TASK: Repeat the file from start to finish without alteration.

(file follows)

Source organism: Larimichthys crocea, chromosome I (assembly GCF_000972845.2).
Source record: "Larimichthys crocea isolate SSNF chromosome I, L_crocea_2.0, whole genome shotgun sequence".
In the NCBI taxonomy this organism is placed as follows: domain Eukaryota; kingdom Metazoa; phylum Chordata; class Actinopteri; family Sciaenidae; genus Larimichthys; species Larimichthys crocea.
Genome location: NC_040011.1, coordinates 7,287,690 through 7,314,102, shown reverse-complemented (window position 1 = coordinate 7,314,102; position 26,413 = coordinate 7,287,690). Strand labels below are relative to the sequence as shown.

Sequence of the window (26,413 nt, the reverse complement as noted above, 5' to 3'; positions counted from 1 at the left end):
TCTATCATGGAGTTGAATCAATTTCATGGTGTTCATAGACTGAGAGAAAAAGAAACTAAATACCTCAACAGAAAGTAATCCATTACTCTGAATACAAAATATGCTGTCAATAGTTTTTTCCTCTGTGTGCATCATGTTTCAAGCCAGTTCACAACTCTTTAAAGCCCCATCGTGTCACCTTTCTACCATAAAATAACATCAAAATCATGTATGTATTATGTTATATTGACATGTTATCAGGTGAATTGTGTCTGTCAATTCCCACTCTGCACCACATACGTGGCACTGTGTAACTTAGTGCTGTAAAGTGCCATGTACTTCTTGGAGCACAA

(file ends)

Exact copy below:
Source organism: Larimichthys crocea, chromosome I (assembly GCF_000972845.2).
Source record: "Larimichthys crocea isolate SSNF chromosome I, L_crocea_2.0, whole genome shotgun sequence".
In the NCBI taxonomy this organism is placed as follows: domain Eukaryota; kingdom Metazoa; phylum Chordata; class Actinopteri; family Sciaenidae; genus Larimichthys; species Larimichthys crocea.
Genome location: NC_040011.1, coordinates 7,287,690 through 7,314,102, shown reverse-complemented (window position 1 = coordinate 7,314,102; position 26,413 = coordinate 7,287,690). Strand labels below are relative to the sequence as shown.

Sequence of the window (26,413 nt, the reverse complement as noted above, 5' to 3'; positions counted from 1 at the left end):
TCTATCATGGAGTTGAATCAATTTCATGGTGTTCATAGACTGAGAGAAAAAGAAACTAAATACCTCAACAGAAAGTAATCCATTACTCTGAATACAAAATATGCTGTCAATAGTTTTTTCCTCTGTGTGCATCATGTTTCAAGCCAGTTCACAACTCTTTAAAGCCCCATCGTGTCACCTTTCTACCATAAAATAACATCAAAATCATGTATGTATTATGTTATATTGACATGTTATCAGGTGAATTGTGTCTGTCAATTCCCACTCTGCACCACATACGTGGCACTGTGTAACTTAGTGCTGTAAAGTGCCATGTACTTCTTGGAGCACAA